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Are housecats cruel?

(66 Posts)
daisywaisydoo Tue 15-Oct-13 19:16:37

I've recently said goodbye to my two beautiful cats due to stupid roads sad

Is it ever fair to keep a cat indoors always?

boofted Fri 18-Oct-13 20:00:53


GillyBillyWilly Fri 18-Oct-13 09:03:21


catameringue Fri 18-Oct-13 08:53:03

And curlew I have already presumed that you are utilising Broadmoor's wifi access.

GillyBillyWilly Fri 18-Oct-13 06:50:25

I'm also assuming that by asking "are house cats cruel?" you actually mean "is it cruel to have house cats?"

Or are you actually wondering if house cats are cruel and spend their time plotting against you and planning on taking over the world?

GillyBillyWilly Fri 18-Oct-13 06:47:05

I might add that we actually have a cat flap at the back of our house that the previous owners fitted and our cats refuse to go anywhere near it!
I think they are more than happy being indoor cats.

Some cats, however, would go absolutely nuts if you even attempted to keep them indoors so.... Every cat is different and it's about what works for you and your cat(s).

GillyBillyWilly Fri 18-Oct-13 06:37:16

I have 2 cats smile

The first one I found when he was only a few weeks old.... Someone put him in a plastic bag, tied it up and put it near some bins near my flat angry

I found him and moved him in with me but I lived in a small flat so he never went outside. About 6-9 months later I moved back in with my parents who have a massive house and garden.... He had plenty of opportunities to go outside but never wanted to and would prefer to stay indoors.

When I moved to London I took him with me and he became anxious and started overgrooming.... I think it was the stress of moving and new surroundings.... After trying all sorts of things the vet suggested we get another cat so they could be friends and have company!

So we got a kitten from a rescue centre and they are best of friends now!

Both house cats.... I didn't really know how to have 1 house cat and 1 outdoors cat so they are both house cats.

They are happy and lovely and I love them! smile

curlew Fri 18-Oct-13 06:20:47

Catameringue- I can only presume you were posting under the influence of catnip.......

TotallyBenHanscom Fri 18-Oct-13 03:57:32

It would be cruel to send an indoorsy cat out, and cruel to keep an outdoorsy cat in. As an owner of <ahem> some cats, I totally agree that it depends on the nature of the cat.

Our most adventurous cat likes nothing more than waving around in the top of the highest trees, and the quietest one will fix you with an Alan Rickman stare if you dare suggest he moves from the sofa.

CanucksoontobeinLondon Fri 18-Oct-13 03:33:42

My two boys have lived all their lives inside. Initially with their old owner who lived in a flat, and now with us in a house. One of them is mildly curious about "out there" but the other wants no part of it. If you get a kitten it will grow up never knowing any different. Or if you go for a rescue, ask them for an indoor cat. They're likely to have quite a few possibilities. Plenty of people live in flats, and sometimes they have to give up their pets. Or they die. Lots of elderly people with house cats living in flats who die and then their families either won't or can't take in their kitties.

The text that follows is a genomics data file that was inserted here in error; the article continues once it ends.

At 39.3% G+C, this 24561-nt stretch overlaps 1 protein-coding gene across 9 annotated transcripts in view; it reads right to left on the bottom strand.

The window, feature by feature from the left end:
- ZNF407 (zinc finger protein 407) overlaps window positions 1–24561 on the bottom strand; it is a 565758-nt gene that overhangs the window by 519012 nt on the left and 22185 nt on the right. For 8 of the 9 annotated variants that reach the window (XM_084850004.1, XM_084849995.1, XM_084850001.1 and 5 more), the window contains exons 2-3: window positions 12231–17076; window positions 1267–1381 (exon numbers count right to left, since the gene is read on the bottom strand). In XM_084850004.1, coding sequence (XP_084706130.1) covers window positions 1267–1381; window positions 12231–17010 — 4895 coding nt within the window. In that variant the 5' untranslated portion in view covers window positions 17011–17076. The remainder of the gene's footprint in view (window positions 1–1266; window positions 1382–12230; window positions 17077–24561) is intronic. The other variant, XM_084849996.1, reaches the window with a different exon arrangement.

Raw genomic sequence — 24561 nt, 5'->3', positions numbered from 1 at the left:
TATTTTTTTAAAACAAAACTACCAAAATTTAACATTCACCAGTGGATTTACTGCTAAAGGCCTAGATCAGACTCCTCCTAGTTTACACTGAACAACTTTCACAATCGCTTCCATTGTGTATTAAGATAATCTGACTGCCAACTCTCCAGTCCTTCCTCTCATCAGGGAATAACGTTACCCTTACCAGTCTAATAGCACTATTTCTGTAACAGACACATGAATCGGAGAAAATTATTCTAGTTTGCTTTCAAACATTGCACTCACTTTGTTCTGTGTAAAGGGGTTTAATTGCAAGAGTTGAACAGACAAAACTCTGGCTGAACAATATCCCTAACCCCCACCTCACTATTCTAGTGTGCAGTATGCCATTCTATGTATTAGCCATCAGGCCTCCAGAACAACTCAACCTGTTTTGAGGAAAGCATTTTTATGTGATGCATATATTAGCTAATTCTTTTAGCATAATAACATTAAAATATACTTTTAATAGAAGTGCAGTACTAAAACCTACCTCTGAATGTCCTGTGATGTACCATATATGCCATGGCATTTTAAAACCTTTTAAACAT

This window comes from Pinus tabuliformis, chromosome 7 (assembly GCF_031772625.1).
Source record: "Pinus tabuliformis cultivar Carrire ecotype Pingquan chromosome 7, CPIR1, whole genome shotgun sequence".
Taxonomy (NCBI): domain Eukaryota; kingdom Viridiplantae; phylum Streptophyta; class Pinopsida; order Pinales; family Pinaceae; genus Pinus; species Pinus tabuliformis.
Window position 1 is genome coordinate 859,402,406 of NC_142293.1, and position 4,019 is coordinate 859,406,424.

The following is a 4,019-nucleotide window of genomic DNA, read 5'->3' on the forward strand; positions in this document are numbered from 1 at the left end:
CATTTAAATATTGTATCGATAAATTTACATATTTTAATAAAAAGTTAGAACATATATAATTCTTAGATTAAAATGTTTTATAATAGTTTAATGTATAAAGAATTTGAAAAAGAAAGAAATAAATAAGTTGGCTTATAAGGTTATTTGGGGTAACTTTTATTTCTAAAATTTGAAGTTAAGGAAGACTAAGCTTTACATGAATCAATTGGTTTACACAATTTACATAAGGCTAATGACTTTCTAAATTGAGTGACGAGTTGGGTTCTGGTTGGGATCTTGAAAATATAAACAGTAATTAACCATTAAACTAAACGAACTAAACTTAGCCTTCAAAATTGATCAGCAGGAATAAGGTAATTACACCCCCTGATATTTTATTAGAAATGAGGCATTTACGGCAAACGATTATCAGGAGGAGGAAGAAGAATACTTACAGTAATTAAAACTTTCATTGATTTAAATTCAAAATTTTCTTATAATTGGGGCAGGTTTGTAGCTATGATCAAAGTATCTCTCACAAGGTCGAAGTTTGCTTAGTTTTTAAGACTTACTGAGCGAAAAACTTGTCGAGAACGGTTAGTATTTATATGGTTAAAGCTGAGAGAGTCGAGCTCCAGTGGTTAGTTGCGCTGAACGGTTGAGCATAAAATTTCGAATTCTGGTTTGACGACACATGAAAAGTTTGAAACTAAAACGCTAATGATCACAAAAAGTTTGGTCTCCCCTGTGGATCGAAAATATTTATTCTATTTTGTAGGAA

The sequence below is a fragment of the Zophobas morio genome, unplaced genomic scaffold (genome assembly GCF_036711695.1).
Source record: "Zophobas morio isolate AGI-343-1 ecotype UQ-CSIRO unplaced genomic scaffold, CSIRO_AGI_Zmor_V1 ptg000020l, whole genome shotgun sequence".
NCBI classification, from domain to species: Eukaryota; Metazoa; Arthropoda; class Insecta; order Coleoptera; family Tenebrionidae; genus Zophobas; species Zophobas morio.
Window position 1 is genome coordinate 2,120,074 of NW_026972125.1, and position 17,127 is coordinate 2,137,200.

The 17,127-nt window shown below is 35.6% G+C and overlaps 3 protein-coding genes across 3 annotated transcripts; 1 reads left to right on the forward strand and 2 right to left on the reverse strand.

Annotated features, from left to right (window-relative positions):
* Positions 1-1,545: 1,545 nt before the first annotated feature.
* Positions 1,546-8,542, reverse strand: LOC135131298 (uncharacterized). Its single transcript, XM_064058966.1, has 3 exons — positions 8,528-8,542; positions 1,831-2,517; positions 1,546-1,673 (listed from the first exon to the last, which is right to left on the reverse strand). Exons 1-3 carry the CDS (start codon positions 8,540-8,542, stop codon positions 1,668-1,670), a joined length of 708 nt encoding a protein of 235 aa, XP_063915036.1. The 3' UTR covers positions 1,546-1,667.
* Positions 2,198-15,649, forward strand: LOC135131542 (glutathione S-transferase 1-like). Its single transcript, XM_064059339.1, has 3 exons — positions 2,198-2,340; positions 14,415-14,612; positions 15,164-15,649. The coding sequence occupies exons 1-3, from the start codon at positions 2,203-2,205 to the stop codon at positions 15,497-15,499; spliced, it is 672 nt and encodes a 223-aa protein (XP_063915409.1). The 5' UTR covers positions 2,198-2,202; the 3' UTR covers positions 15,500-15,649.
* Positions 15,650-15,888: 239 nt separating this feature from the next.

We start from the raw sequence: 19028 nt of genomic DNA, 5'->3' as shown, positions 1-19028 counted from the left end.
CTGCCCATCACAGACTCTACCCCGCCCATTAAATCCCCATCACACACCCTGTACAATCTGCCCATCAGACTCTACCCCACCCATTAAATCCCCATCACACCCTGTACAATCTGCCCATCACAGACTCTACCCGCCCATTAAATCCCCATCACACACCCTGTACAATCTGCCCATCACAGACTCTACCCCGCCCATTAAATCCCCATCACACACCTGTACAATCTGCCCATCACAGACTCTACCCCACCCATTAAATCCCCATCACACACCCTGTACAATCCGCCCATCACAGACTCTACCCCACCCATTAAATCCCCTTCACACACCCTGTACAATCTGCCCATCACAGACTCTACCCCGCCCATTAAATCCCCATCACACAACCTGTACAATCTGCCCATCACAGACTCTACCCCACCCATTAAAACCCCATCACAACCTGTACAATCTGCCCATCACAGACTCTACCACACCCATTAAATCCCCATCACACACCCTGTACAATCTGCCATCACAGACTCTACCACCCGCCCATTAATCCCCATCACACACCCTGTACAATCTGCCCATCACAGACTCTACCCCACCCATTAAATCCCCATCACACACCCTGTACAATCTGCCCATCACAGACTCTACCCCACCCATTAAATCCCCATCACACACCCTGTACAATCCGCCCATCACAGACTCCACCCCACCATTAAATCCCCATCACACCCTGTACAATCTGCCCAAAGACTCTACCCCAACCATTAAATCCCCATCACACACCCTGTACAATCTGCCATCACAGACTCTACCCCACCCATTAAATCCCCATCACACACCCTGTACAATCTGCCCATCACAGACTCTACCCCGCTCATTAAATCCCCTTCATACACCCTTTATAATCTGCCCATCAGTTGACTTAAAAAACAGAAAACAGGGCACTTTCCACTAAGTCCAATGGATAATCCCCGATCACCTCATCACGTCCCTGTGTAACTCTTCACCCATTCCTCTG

And I'm really sorry for your loss.

catameringue Fri 18-Oct-13 00:36:55

"No it isn't. Because animals don't have that level of thought."

So, if beings have unsophisticated thoughts with little comprehension of the world one should embrace that?

I presume therefore you let your toddler out at night unsupervised to let it respond to its' basal instincts. Enforcing rules, schooling and discipline - none of that featured then.

NettoSuperstar Fri 18-Oct-13 00:27:14

Hhaha, yeah, my kittens are so unhappy in this flat.
Tell that to Zazzles who is currently asleep on my neck,, and Matilda who is on my pillow.
Eponine and Jemima are on DD's bed.

Honestly, I get that people care about animals, but on MN they just end up being weird.

expatinscotland Fri 18-Oct-13 00:10:38

'It just makes me sad when people in flats have young cats or people don't let them out because they are 'valuable''

So if you're too poor to have a house with a garden not on a busy road, no cat for you! Better they get put down then.

catameringue Thu 17-Oct-13 23:59:00

So curlew you think curbing the 'natural instincts' of anything is cruel?

Let's decriminalise murder then, assault in general. Stop medicating schizophrenia. Some people have an instinct to want several wives on the go so you must be in favour of that. I'm also experiencing a strong natural instinct to want to slap some intelligence into you so I'm sure you'll oblige me.

Let's all do what we instinctively want to do tomorrow shall we, and see where Chairman Curlew's bonkers theory gets us.

boofted Thu 17-Oct-13 19:52:28

Totally agree with catameringue

curlew Thu 17-Oct-13 08:11:43

"Then lets consider what makes a pet happy. I think avoiding harm is quite high up that list."